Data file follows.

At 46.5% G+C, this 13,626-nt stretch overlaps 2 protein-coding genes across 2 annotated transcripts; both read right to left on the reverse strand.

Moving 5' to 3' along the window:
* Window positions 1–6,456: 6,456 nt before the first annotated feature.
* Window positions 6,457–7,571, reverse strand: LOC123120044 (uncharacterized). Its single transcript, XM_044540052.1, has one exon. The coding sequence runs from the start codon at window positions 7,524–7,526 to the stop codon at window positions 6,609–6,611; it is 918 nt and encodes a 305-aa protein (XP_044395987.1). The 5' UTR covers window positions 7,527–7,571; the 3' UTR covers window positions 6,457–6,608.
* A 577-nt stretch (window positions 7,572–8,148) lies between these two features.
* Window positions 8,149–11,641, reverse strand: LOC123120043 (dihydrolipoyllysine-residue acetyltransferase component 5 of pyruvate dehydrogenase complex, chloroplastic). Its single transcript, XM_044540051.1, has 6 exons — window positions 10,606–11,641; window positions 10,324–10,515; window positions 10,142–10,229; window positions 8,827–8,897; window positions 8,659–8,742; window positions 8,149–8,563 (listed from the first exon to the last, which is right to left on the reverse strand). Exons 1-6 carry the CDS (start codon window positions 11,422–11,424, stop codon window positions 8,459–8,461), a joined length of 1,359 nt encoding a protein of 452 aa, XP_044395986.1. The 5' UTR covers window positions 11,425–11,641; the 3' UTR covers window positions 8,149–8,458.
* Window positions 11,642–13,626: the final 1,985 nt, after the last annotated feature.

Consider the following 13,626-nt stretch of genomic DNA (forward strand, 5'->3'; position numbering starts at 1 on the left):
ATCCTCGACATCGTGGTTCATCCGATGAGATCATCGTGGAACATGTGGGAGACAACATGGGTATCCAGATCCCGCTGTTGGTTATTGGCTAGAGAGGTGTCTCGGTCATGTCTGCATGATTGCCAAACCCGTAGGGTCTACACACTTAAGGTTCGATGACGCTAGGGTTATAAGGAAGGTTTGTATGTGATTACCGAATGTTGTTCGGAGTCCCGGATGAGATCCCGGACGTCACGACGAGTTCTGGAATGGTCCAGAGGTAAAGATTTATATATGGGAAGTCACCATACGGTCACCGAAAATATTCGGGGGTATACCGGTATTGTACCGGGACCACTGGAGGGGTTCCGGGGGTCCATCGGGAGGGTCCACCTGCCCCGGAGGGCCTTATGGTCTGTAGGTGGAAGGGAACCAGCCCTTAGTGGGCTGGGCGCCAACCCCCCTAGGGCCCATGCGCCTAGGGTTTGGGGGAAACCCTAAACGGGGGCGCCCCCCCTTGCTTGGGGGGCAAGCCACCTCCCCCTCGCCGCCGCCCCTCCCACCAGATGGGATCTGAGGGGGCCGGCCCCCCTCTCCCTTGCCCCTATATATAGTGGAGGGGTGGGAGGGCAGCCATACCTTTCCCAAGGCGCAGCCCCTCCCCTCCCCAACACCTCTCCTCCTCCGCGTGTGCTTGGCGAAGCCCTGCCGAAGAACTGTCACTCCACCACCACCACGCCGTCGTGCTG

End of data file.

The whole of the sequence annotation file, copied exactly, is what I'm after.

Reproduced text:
At 46.5% G+C, this 13,626-nt stretch overlaps 2 protein-coding genes across 2 annotated transcripts; both read right to left on the reverse strand.

Moving 5' to 3' along the window:
* Window positions 1–6,456: 6,456 nt before the first annotated feature.
* Window positions 6,457–7,571, reverse strand: LOC123120044 (uncharacterized). Its single transcript, XM_044540052.1, has one exon. The coding sequence runs from the start codon at window positions 7,524–7,526 to the stop codon at window positions 6,609–6,611; it is 918 nt and encodes a 305-aa protein (XP_044395987.1). The 5' UTR covers window positions 7,527–7,571; the 3' UTR covers window positions 6,457–6,608.
* A 577-nt stretch (window positions 7,572–8,148) lies between these two features.
* Window positions 8,149–11,641, reverse strand: LOC123120043 (dihydrolipoyllysine-residue acetyltransferase component 5 of pyruvate dehydrogenase complex, chloroplastic). Its single transcript, XM_044540051.1, has 6 exons — window positions 10,606–11,641; window positions 10,324–10,515; window positions 10,142–10,229; window positions 8,827–8,897; window positions 8,659–8,742; window positions 8,149–8,563 (listed from the first exon to the last, which is right to left on the reverse strand). Exons 1-6 carry the CDS (start codon window positions 11,422–11,424, stop codon window positions 8,459–8,461), a joined length of 1,359 nt encoding a protein of 452 aa, XP_044395986.1. The 5' UTR covers window positions 11,425–11,641; the 3' UTR covers window positions 8,149–8,458.
* Window positions 11,642–13,626: the final 1,985 nt, after the last annotated feature.

Consider the following 13,626-nt stretch of genomic DNA (forward strand, 5'->3'; position numbering starts at 1 on the left):
ATCCTCGACATCGTGGTTCATCCGATGAGATCATCGTGGAACATGTGGGAGACAACATGGGTATCCAGATCCCGCTGTTGGTTATTGGCTAGAGAGGTGTCTCGGTCATGTCTGCATGATTGCCAAACCCGTAGGGTCTACACACTTAAGGTTCGATGACGCTAGGGTTATAAGGAAGGTTTGTATGTGATTACCGAATGTTGTTCGGAGTCCCGGATGAGATCCCGGACGTCACGACGAGTTCTGGAATGGTCCAGAGGTAAAGATTTATATATGGGAAGTCACCATACGGTCACCGAAAATATTCGGGGGTATACCGGTATTGTACCGGGACCACTGGAGGGGTTCCGGGGGTCCATCGGGAGGGTCCACCTGCCCCGGAGGGCCTTATGGTCTGTAGGTGGAAGGGAACCAGCCCTTAGTGGGCTGGGCGCCAACCCCCCTAGGGCCCATGCGCCTAGGGTTTGGGGGAAACCCTAAACGGGGGCGCCCCCCCTTGCTTGGGGGGCAAGCCACCTCCCCCTCGCCGCCGCCCCTCCCACCAGATGGGATCTGAGGGGGCCGGCCCCCCTCTCCCTTGCCCCTATATATAGTGGAGGGGTGGGAGGGCAGCCATACCTTTCCCAAGGCGCAGCCCCTCCCCTCCCCAACACCTCTCCTCCTCCGCGTGTGCTTGGCGAAGCCCTGCCGAAGAACTGTCACTCCACCACCACCACGCCGTCGTGCTG